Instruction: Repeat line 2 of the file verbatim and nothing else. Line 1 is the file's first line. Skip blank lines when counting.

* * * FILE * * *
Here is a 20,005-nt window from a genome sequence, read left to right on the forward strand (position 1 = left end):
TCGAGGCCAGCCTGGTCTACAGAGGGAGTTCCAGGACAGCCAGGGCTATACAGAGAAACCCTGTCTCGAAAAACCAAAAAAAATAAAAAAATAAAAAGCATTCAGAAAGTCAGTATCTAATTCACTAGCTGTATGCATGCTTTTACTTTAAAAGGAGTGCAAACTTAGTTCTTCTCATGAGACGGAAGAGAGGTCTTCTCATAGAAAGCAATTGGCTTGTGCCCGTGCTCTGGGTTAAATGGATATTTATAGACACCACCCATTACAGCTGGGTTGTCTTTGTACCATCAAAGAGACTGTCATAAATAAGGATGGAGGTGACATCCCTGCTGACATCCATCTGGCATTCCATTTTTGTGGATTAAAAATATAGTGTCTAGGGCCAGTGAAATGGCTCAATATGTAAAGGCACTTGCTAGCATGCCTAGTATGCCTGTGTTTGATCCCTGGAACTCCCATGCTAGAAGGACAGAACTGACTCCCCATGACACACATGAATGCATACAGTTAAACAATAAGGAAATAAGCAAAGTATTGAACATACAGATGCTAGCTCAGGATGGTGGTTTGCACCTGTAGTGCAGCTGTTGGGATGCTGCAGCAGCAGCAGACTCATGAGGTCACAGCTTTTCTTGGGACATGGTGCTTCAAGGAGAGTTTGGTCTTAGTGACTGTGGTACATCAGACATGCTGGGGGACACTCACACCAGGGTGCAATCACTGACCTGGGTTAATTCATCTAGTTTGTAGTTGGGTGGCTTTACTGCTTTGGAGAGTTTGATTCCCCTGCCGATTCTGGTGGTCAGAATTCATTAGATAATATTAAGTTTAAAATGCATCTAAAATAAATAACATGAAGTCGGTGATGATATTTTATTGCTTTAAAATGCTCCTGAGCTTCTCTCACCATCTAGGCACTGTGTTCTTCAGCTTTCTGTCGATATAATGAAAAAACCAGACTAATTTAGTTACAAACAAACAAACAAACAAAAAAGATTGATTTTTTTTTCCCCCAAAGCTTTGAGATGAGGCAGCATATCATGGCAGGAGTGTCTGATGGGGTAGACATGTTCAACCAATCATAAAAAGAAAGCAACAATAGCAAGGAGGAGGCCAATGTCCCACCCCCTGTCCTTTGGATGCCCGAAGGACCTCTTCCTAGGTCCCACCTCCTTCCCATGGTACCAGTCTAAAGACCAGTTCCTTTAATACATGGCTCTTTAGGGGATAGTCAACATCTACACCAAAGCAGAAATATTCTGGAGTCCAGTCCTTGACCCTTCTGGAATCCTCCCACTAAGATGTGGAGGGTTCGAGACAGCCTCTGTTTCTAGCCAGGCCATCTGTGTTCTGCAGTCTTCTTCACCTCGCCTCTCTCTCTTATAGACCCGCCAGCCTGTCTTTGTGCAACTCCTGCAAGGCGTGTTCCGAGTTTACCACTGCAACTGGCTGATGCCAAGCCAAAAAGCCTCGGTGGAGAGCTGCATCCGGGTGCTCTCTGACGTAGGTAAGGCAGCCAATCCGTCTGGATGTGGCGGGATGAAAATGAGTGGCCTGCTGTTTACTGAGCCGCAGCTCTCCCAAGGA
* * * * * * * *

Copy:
TCGAGGCCAGCCTGGTCTACAGAGGGAGTTCCAGGACAGCCAGGGCTATACAGAGAAACCCTGTCTCGAAAAACCAAAAAAAATAAAAAAATAAAAAGCATTCAGAAAGTCAGTATCTAATTCACTAGCTGTATGCATGCTTTTACTTTAAAAGGAGTGCAAACTTAGTTCTTCTCATGAGACGGAAGAGAGGTCTTCTCATAGAAAGCAATTGGCTTGTGCCCGTGCTCTGGGTTAAATGGATATTTATAGACACCACCCATTACAGCTGGGTTGTCTTTGTACCATCAAAGAGACTGTCATAAATAAGGATGGAGGTGACATCCCTGCTGACATCCATCTGGCATTCCATTTTTGTGGATTAAAAATATAGTGTCTAGGGCCAGTGAAATGGCTCAATATGTAAAGGCACTTGCTAGCATGCCTAGTATGCCTGTGTTTGATCCCTGGAACTCCCATGCTAGAAGGACAGAACTGACTCCCCATGACACACATGAATGCATACAGTTAAACAATAAGGAAATAAGCAAAGTATTGAACATACAGATGCTAGCTCAGGATGGTGGTTTGCACCTGTAGTGCAGCTGTTGGGATGCTGCAGCAGCAGCAGACTCATGAGGTCACAGCTTTTCTTGGGACATGGTGCTTCAAGGAGAGTTTGGTCTTAGTGACTGTGGTACATCAGACATGCTGGGGGACACTCACACCAGGGTGCAATCACTGACCTGGGTTAATTCATCTAGTTTGTAGTTGGGTGGCTTTACTGCTTTGGAGAGTTTGATTCCCCTGCCGATTCTGGTGGTCAGAATTCATTAGATAATATTAAGTTTAAAATGCATCTAAAATAAATAACATGAAGTCGGTGATGATATTTTATTGCTTTAAAATGCTCCTGAGCTTCTCTCACCATCTAGGCACTGTGTTCTTCAGCTTTCTGTCGATATAATGAAAAAACCAGACTAATTTAGTTACAAACAAACAAACAAACAAAAAAGATTGATTTTTTTTTCCCCCAAAGCTTTGAGATGAGGCAGCATATCATGGCAGGAGTGTCTGATGGGGTAGACATGTTCAACCAATCATAAAAAGAAAGCAACAATAGCAAGGAGGAGGCCAATGTCCCACCCCCTGTCCTTTGGATGCCCGAAGGACCTCTTCCTAGGTCCCACCTCCTTCCCATGGTACCAGTCTAAAGACCAGTTCCTTTAATACATGGCTCTTTAGGGGATAGTCAACATCTACACCAAAGCAGAAATATTCTGGAGTCCAGTCCTTGACCCTTCTGGAATCCTCCCACTAAGATGTGGAGGGTTCGAGACAGCCTCTGTTTCTAGCCAGGCCATCTGTGTTCTGCAGTCTTCTTCACCTCGCCTCTCTCTCTTATAGACCCGCCAGCCTGTCTTTGTGCAACTCCTGCAAGGCGTGTTCCGAGTTTACCACTGCAACTGGCTGATGCCAAGCCAAAAAGCCTCGGTGGAGAGCTGCATCCGGGTGCTCTCTGACGTAGGTAAGGCAGCCAATCCGTCTGGATGTGGCGGGATGAAAATGAGTGGCCTGCTGTTTACTGAGCCGCAGCTCTCCCAAGGA